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Eurozone inflation turns negative for first time in four years

Eurozone inflation turns negative for first time in four years

Mubasher: Eurozone inflation has fallen into negative territory in August for the first time in four years since May 2016 due to the coronavirus (COVID-19) pandemic, Reuters reported.

The annual inflation in the 19 countries sharing the euro plunged to minus 0.2% in August, when compared to 0.4% in July, downgrading analysts’ expectations for 0.2% and far from the European Central Bank's (ECB) target of 2%.

Without including volatile fuel and unprocessed food prices, inflation declined to 0.6% last month from 1.3% in July, and upon excluding alcohol and tobacco as well, inflation retreated to 0.4% from 1.2%.

Meanwhile, the energy prices decreased by 7.8% year-on-year (YoY) in August, following an 8.4% decline in July, while the prices of non-industrial goods went down 0.1% after a 1.6% rise in July.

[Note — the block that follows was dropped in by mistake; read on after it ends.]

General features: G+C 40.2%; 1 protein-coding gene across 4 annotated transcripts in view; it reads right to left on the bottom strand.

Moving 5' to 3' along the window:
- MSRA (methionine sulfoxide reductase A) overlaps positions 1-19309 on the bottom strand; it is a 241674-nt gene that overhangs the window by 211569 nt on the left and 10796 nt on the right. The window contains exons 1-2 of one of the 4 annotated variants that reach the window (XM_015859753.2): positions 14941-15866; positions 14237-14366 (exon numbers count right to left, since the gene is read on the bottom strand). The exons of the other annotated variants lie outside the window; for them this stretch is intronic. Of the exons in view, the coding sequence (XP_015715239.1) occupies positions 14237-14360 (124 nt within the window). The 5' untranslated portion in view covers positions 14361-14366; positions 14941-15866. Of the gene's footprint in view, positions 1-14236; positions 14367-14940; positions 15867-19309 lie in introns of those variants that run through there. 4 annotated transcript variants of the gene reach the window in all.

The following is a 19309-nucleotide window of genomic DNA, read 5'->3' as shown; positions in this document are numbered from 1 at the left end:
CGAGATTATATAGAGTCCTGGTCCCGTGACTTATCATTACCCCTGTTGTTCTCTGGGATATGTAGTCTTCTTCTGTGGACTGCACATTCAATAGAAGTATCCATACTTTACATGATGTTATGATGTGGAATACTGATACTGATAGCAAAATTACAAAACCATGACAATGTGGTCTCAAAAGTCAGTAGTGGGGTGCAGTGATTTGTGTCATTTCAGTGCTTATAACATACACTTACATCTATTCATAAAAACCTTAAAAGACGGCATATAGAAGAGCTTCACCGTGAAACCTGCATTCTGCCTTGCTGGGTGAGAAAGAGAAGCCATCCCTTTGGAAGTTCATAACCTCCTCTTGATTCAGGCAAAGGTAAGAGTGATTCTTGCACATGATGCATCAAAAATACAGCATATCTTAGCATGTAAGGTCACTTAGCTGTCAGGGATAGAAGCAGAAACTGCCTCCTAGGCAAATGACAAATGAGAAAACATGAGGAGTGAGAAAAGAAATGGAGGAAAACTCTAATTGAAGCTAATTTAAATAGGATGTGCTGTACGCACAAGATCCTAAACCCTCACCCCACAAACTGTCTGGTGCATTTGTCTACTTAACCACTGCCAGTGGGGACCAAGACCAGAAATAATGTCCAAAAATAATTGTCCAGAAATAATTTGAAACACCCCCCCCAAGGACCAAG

Pictet Wealth Management Strategist, Frederik Ducrozet, said: "There is no escaping the disinflationary effects of the crisis, at least over the coming quarters. We stick with our view that the ECB will ultimately increase the Pandemic Emergency Purchase Programme envelope again, most likely by EUR 500 billion in December."

To alleviate the COVID-19 economic impact on the eurozone, the ECB has launched a stimulus package, under which banks have received EUR 1 trillion loans at negative interest rates.

Some economists expected that the ECB is preparing to expand stimulus even further.